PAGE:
companies, “nothing would change, ” and that they
would continue to be the exclusive distributors in their
respective geographic regions for products manufactured and
sold by Zero International. Id. ¶ 47.
about February 13, 2015, Mehrotra sent Wexler a formal offer
of employment upon the closing of Defendants' acquisition
of Zero International. Id. ¶ 49. Wexler was
offered to join Defendants as “President Emeritus -
Zero Group International” with a base annual salary of
$190, 000 plus benefits and other financial incentives.
Id. ¶ 50. Wexler's job responsibilities
were to include: sharing his knowledge of the industry and of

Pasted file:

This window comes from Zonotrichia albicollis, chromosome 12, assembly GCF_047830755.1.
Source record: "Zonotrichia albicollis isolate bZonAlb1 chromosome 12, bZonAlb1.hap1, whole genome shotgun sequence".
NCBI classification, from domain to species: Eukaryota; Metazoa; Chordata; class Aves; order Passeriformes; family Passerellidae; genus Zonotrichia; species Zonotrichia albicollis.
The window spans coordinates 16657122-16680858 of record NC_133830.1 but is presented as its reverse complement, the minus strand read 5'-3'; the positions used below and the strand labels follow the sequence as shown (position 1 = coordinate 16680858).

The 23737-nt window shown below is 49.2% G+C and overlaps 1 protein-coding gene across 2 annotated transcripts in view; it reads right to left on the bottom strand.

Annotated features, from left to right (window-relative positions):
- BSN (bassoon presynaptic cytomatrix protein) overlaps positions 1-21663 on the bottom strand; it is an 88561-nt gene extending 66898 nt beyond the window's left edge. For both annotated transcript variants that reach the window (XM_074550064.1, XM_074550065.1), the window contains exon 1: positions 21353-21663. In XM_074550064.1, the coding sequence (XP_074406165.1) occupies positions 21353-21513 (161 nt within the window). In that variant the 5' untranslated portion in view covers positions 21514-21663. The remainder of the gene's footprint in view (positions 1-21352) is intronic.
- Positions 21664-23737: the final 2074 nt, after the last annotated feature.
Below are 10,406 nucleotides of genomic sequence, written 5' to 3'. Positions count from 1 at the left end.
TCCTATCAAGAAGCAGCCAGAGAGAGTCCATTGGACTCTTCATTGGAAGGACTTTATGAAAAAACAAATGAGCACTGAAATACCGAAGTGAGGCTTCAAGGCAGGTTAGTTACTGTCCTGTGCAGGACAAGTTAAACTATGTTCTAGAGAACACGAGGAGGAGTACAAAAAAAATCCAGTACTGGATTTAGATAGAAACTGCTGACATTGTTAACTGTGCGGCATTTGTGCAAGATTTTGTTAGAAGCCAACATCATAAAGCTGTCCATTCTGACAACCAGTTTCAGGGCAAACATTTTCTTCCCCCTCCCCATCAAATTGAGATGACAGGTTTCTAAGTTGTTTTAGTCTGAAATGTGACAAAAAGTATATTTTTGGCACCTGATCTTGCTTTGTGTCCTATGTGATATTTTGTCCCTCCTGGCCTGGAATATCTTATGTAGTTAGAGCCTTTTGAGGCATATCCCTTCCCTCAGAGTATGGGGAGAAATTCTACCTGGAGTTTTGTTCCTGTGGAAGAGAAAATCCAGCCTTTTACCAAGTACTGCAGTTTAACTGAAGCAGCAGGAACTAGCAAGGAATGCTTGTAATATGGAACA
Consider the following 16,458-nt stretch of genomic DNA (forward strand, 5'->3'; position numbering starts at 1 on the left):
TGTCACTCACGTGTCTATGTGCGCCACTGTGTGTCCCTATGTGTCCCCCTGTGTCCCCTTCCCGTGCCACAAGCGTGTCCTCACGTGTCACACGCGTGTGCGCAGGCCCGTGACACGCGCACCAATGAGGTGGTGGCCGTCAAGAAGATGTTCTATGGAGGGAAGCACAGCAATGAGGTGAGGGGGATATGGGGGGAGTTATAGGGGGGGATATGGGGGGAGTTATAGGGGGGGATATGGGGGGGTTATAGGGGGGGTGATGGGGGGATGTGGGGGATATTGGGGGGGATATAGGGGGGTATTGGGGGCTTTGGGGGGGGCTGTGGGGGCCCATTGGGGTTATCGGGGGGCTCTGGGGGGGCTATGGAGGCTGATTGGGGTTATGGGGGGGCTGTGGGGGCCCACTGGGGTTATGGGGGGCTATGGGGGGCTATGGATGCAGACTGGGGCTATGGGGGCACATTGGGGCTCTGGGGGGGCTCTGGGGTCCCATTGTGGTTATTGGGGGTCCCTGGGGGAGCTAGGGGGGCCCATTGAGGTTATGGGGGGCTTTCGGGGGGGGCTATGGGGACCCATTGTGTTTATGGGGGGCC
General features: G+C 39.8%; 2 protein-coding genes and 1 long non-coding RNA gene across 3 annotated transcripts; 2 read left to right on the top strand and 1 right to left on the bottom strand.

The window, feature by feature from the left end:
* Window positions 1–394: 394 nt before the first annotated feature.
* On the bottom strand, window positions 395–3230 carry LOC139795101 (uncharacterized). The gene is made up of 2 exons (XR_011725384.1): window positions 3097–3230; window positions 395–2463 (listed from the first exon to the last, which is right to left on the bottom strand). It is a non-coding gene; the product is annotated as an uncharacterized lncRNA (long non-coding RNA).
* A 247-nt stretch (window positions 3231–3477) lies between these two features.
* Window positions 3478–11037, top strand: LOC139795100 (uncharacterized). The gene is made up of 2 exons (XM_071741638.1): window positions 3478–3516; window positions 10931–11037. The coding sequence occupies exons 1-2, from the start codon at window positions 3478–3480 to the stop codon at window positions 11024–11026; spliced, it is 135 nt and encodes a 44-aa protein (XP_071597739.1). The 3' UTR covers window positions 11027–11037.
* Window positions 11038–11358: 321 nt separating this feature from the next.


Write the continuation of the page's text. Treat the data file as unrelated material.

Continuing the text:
Zero International's products and applications with
Defendants' team at business meetings and presentations,
helping Steelcraft (a company owned by Allegion) comply with
acoustical standards, continuing his efforts to include
Intumescent (a product produced by Zero International) in the
Builders Hardware Manufacturers Association's standards
and the National Fire Protection Association's
certifications, providing support at Zero International's
Bronx facilities on an as-needed and as-requested basis, and
engaging and building relationships with international
customers. Id. ¶ 52. The offer contained the
If Allegion involuntarily terminates your employments
[sic] without cause prior to August 31, 2016,
Allegion will pay you a lump sum equal to the total amount of
base salary that would have been paid to you through August
31, 2016 if you had remained employed by Allegion through
that date reduced by any amounts of base salary paid to you
prior to such date. This lump sum payment shall be made as